B9 Tribeca's front fascia has been the subject of a lot of criticism. The three big front openings are organically shaped, and wear heavy wire mesh grilles. The shape of the openings influences all of the shapes around them, from the bumper, to the fender to the hood, resulting in a somewhat bulbous front end. Bulging fenders ride high over big 18" polished aluminum alloy wheels. The windshield is steeply raked, meeting the high, delicately arching roof line. B9 Tribeca's rear end is even more odd than its nose. Picking up on a shoulder high bulge that starts at the middle of the body's side, the tailgate bulges out below the horizontal oval fixed rear glass. Studied from the side, the tailgate has a kind of abstract feminine shape. The resulting proportions of the whole vehicle are closer to minivan than SUV to my eye, even more than other Crossover vehicles nowadays.
I had a weird reaction to the B9 Tribeca's looks. The fit and finish were excellent, with great paint quality and an all-around feeling of quality. Focusing on the details, the B9 Tribeca is a winner. But taking in the whole picture -- it's awkward and ugly. Like a Welsh Corgi -- it's a great dog with beautiful expressive eyes, cute ears, a great coat. Just don't look down at those stumpy little legs, or you'll laugh in its face.
In the Driver's Seat
Despite the totally modern, cutting edge look of the dash, the instrument panel is still very simple and traditional. Two big round analogue gauges, a tachometer and speedometer, occupy chrome-bezeled side by side pods above the steering wheel flanked by digital fuel and temperature gauges. B9 Tribeca comes standard with a GPS Navigation system with a big touch-screen that sits at the top of the center stack behind a set of flat air vents that form a little stage in front of the screen. I guess it makes sense from a circulation standpoint to have a few vents that face the roof -- but the placement seems troublesome. During my week with the B9 Tribeca, I was very tempted to put my cell phone and sun glasses on the little stage, where they inevitably got jammed into the vents. D'oh!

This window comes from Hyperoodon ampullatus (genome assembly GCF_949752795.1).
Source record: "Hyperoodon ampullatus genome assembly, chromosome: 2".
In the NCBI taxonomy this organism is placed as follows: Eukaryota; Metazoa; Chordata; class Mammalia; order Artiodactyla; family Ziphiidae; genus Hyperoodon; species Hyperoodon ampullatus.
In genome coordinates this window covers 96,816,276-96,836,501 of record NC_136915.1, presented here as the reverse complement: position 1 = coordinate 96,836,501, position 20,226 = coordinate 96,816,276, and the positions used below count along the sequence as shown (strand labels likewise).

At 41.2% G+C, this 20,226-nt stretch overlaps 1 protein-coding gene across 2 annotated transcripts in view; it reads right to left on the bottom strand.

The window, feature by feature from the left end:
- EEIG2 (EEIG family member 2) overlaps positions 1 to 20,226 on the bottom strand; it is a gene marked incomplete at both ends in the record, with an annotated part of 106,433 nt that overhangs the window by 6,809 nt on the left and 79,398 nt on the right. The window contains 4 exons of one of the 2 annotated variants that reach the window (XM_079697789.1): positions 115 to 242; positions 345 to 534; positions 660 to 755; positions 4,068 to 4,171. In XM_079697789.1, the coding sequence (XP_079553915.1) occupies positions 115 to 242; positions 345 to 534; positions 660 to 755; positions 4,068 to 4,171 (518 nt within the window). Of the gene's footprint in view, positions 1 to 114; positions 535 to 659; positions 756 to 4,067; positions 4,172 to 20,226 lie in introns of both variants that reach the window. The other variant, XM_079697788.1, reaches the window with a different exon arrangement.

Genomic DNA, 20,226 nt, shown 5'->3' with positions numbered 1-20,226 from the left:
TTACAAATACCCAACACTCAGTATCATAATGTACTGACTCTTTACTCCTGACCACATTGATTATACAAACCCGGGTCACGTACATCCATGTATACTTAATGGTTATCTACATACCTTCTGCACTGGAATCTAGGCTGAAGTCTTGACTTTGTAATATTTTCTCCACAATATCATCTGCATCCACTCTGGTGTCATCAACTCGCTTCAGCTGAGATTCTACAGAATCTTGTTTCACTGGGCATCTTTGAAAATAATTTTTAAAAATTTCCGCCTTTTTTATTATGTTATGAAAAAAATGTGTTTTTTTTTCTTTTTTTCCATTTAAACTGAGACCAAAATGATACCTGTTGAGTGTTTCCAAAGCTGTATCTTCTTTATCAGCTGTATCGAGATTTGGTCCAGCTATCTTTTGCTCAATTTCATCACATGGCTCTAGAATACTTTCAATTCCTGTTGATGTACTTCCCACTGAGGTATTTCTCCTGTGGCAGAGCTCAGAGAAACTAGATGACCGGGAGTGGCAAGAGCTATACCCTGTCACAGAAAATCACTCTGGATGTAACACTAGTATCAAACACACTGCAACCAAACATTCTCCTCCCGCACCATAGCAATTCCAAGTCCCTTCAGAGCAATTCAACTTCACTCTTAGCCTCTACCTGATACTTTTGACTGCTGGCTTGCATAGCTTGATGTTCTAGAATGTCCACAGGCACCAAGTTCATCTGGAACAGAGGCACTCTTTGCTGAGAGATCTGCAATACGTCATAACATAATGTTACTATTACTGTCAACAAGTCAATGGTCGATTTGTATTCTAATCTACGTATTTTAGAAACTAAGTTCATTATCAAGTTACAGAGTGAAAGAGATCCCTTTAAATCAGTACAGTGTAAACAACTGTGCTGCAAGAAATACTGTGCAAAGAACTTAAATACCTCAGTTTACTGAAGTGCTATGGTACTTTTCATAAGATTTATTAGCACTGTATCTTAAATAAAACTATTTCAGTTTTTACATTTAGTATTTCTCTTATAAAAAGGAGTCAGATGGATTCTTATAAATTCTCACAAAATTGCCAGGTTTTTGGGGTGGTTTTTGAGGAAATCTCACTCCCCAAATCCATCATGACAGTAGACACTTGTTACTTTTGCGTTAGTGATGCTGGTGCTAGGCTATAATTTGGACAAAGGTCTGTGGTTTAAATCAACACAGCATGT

On the Road
Subaru has a well-deserved reputation for performance, and B9 Tribeca brings some of the lineup's character to the game. Under the hood, a 3.0 liter six-cylinder boxer with double overhead cams cranks out 245 hp and 215 lb-ft of torque (where's the turbo, Subaru?) through its five-speed automatic transmission with "Sportshift." Like all Subarus, the B9 Tribeca has symmetrical all-wheel drive, the merits of which cannot be overstressed. Tribeca is sure-footed and stable, with a nimbleness that belies its size and 4,130 lb curb weight. Four-wheel independent suspension, four-wheel anti-lock brakes with electronic brake force distribution, vehicle dynamics control and traction control are standard.
You should also consider Crossover vehicles from other manufacturers. The Crossover segment is the hottest part of the SUV marketplace right now, and there are some great vehicles out there. Take a look at the Ford Edge/Mercury MKX and Saturn Outlook/Buick Enclave/GMC Acadia for starters, some of the boldest design from US manufacturers in years. The Chrysler Pacifica and Ford Freestyle are different takes on the theme, closer to the station wagon than the SUV. The Toyota Highlander and Honda Pilot are both excellent vehicles, and the Hyundai Veracruz is very promising. The Acura RDX is a hot new entry, and the Lexus GX is a luxury take on the theme. Don't overlook the BMW X5, the Volvo XC90 and the Infiniti FX45 if you're inclined to spend a bit more dough.
I wish the Subaru B9 Tribeca luck. I'm not sure that it gets my vote as "Most Likely to Succeed," but I'll certainly cast my ballot for "Most Unusual in the Class."